2. Climate-resilient health, protection and education systems: UNFPA works to mainstream climate resilience into health sector policies and plans, integrate health impact indicators especially those related to SRHR into information systems, as well as strengthen the capacity of early warning systems to reduce impacts of climate hazards on health and wellbeing.
  3. Risk reduction, enhanced preparedness and strengthened emergency response: UNFPA builds knowledge and capacity of the linkages between climate related emergencies and SRHR, GBV and other harmful practices and advocates for inclusion of SRHR interventions in disaster risk reduction plans and other relevant training material for emergency response  including the MISP.
  4. Strong data systems for climate vulnerability and adaptive capacity: UNFPA works to ensure that early warning and response for all relevant sectors as well as climate-related vulnerability assessments are built on strong evidence and data systems and take into account overall impacts on sexual and reproductive health and gender-based violence risks and protective measures.

FAQ: UNFPA and the Climate Crisis provides detailed information about UNFPA’s position and response to climate change. This video, The Impact of the Climate Crisis on Sexual and Reproductive Health and Rights, is helpful in understanding the linkages.

Climate-related emergencies cause major disruptions in access to health services and life-saving commodities including contraception which increases the risk of  early, unintended pregnancies. Recurrent climate-related service disruptions causing fragile and inaccessible health systems reducing access to skilled care with higher risks of negative outcomes for mother and child and HIV infections. The risk of negative maternal mortality outcomes is further harmed by the increased poverty and food insecurity driven by climate-related loss of livelihoods. Climate-related loss or change of livelihoods, as well as displacement and migration, increase the risks of gender-based violence and harmful practices including child marriage. There are direct and indirect pathways of climate impacts on SRHR, which continue to be the basis of research and implementation.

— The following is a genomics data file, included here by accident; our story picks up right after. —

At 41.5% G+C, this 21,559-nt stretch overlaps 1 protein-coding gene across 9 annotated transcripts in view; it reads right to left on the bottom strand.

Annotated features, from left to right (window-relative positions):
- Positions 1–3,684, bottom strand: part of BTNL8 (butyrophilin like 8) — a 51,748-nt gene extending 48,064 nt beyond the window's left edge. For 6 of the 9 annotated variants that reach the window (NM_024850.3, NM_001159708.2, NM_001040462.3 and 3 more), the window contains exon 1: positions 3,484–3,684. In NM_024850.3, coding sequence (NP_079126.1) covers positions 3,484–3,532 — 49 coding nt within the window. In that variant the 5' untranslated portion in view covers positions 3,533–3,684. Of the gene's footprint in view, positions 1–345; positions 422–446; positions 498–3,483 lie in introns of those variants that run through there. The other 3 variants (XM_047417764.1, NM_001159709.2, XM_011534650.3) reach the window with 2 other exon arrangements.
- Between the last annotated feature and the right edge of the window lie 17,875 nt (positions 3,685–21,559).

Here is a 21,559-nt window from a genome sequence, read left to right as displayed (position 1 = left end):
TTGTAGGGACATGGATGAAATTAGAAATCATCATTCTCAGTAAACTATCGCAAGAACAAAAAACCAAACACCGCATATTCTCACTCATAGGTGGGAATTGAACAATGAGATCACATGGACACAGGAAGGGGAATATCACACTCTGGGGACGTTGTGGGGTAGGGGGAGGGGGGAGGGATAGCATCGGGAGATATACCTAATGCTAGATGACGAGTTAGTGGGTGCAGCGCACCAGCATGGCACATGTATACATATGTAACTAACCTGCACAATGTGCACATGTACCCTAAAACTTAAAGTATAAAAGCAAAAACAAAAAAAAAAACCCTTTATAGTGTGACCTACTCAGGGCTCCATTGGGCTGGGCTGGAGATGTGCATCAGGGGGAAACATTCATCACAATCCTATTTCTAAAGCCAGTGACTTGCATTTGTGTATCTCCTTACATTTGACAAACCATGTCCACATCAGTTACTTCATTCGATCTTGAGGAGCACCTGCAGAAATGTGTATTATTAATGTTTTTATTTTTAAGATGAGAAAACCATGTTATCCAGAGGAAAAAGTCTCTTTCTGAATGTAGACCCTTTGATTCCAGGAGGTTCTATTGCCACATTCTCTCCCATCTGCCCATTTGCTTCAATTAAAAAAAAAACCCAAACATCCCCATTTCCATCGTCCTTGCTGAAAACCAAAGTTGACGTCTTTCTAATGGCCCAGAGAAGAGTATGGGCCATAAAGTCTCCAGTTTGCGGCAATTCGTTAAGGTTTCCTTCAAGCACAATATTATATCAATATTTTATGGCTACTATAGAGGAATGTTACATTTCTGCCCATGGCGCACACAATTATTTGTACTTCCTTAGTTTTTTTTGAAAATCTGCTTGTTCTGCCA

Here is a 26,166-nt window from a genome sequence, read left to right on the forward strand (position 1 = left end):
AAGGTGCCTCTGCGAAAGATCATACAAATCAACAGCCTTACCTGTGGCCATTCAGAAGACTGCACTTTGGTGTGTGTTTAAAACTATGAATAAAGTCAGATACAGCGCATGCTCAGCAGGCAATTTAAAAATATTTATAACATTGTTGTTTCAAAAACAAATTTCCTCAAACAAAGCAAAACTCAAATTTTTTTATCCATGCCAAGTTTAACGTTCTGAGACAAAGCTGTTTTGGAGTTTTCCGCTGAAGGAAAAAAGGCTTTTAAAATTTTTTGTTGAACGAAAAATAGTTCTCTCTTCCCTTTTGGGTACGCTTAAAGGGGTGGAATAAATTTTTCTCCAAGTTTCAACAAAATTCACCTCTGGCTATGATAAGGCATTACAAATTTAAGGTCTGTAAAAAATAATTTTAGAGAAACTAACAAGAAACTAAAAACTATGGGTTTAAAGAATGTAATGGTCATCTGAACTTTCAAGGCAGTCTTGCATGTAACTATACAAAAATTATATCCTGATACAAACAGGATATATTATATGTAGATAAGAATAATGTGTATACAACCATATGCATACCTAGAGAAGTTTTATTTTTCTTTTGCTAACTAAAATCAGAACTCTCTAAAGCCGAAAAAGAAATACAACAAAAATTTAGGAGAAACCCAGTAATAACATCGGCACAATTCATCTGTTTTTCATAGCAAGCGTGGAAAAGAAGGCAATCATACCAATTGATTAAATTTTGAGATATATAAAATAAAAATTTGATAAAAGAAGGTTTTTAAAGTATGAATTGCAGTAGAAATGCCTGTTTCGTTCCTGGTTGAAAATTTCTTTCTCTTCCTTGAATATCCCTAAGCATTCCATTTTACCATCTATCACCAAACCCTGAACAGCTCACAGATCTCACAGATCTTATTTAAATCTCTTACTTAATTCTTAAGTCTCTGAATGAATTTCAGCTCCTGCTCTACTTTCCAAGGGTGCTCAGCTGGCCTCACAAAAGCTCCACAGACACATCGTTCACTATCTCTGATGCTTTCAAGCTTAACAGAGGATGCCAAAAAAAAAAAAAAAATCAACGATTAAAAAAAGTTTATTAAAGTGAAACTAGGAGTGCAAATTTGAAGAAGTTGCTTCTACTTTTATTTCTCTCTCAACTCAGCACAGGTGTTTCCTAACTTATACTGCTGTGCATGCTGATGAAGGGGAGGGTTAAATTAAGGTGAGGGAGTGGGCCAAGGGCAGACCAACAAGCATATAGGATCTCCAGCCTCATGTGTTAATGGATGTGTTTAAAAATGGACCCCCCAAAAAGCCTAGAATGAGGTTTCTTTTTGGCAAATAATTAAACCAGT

Urgent action is needed especially in frontline communities to better respond and adapt.  

Climate change is a threat to achieving the SDGs

Climate change is a major threat to the vision of human-centered sustainable development outlined in the ICPD Programme of Action, and reinforced by the Nairobi Summit on ICPD25. It is a multiplier of existing health vulnerabilities, including through insufficient access to safe water and improved sanitation, food insecurity, and impacts on access to health care and education. Rising climate-related displacement and livelihood impacts are challenging both the protection and the realization of human rights.

FAQ: UNFPA and the Climate Crisis
Recommendations: Sexual and Reproductive Health and Rights and Climate Action
Evidence brief: Child Marriage and Environmental Crises
Advocacy brief: The Impact of the Climate Crisis on Sexual and Reproductive Health and Rights
Review summary: Sexual and Reproductive Health and Rights in National Climate Policy
Infographic: Bodily Autonomy and Access to Family Planning are Essential for Responding to Climate Change
Infographic: Climate Change and Gender-Based Violence
Infographic: Environmental Crises Exacerbate Some Drivers of Child Marriage
Infographic: The Negative Impact of Climate Change on Maternal Health
Infographic: Responding to Climate Change Requires Health Systems Strengthening
Animated video: The Impact of the Climate Crisis on Sexual and Reproductive Health and Rights
Animated video for adolescents: Climate Change's Impact on Sexual and Reproductive Health and Rights